Special Assignment: Fighting Terrorism at Fort Gordon

By: Stephanie Baker
By: Stephanie Baker

November 21, 2005
Fort Gordon is playing a vital role in the war on terrorism. Before soldiers fight the real enemy in Afghanistan and Iraq, they fight a fake enemy right here. News 12 spent the night at Fort Gordon to get in inside look at soldier training.

The face of war is changing, so Fort Gordon has a new way to train soldiers. Defeating terrorism is a fight against a network, not a nation. The enemy could be anyone, oftentimes dressed as a common civilian.

Here’s the scenario: the convoy has stopped because soldiers spotted an explosive device. This is one of the top killers in the Middle East. It is a trap. When they get off their vehicles, the enemy opens fire. This scenario isn’t real, but it is close to what soldiers can expect in Iraq and Afghanistan.

“I’m prepared to go, and training like this prepares me every single day.”

Private First Class Hinddo Entin is a former school teacher who felt called to serve his country. Once deployed, he will likely be overseas for several months.

One tough issue is what to do when soldiers come across a civilian. It is hard to know who is friendly, and who is the enemy.

“It’s the hardest decision you’ll have to have to make in your life, if you are gonna pull the trigger or not.”

First Lieutenant Kevin Rearden helps lead the training at Fort Gordon. His goal is to give the service men and women real scenarios the challenges they will face, right down to enemy clothing.

"It gives the trainees here something to shoot at to make the experience more real," said Specialist Evan Bartlett.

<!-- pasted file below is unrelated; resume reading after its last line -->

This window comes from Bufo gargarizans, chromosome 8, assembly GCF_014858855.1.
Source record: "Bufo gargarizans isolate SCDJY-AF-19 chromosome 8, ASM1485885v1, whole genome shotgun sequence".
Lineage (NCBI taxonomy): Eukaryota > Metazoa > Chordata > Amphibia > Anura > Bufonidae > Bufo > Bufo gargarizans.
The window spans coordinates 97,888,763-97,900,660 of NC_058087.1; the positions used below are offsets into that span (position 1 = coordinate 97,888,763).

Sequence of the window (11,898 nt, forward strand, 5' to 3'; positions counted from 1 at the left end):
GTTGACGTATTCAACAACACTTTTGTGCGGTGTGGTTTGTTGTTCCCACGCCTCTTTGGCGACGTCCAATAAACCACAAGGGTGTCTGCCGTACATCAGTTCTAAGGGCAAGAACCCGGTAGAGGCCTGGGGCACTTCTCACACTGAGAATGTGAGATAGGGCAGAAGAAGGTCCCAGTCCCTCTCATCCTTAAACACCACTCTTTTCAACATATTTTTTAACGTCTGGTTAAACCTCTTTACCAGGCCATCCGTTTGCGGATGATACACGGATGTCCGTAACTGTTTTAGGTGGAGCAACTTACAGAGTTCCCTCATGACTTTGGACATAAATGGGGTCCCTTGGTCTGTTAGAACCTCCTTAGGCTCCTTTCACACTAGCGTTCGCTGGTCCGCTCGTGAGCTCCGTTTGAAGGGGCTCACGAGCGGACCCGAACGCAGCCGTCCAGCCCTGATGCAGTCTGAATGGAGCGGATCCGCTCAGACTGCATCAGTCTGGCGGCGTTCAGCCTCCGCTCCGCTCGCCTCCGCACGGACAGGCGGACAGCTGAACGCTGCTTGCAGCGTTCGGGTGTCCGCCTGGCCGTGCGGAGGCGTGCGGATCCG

They also have to learn to read coordinates. If they don’t, they could get lost in hostile territory.

Their convoy didn’t get lost in this simulation, but the soldiers did fall into a common trap. An enemy force blocked the road, and the massacre began. Staff Sergeant Joseph Leonard says kill or be killed.

“If someone is shooting at you, the only thing you’re thinking about is protecting yourself and the people you’re with,” Leonard said.

This is good in theory. But in this exercise, many did not make it.

Urban combat in and around the building can be the most difficult and the most dangerous, because it's hard for the troops to tell if the enemy is inside and if the enemy
is armed.

And insurgent forces have easy access to weapons. They can make them out of almost anything.

“This is one of the big things we are facing is homemade RPG’s,” said Sgt. Timothy Grega.

RPG stands for Rocket Propelled Grenade.

Getting the enemy out of a building is one of the most difficult and most dangerous things they have to do, which is why this drill is so important. The enemy can be waiting with a gun around any corner, or worse than that.

“People can pop out of windows, they can come from roofs, holes in the ground, doors and walls,” said First Lieutenant Kevin Rearden.

This becomes even more difficult in a hostage situation. Soldiers aimed at the enemy, but the mission was not successful when they missed and hit the hostage. This is all part of the learning experience to fire under pressure.

“We work these different jobs so the outside world can be free.”

For PFC Entin and all the other trainees about to do this for real, failure is not an option when it comes to protecting the American people or themselves.

The training is meant to be as realistic as possible, right down to the twenty-pound body armor everyone had to wear.

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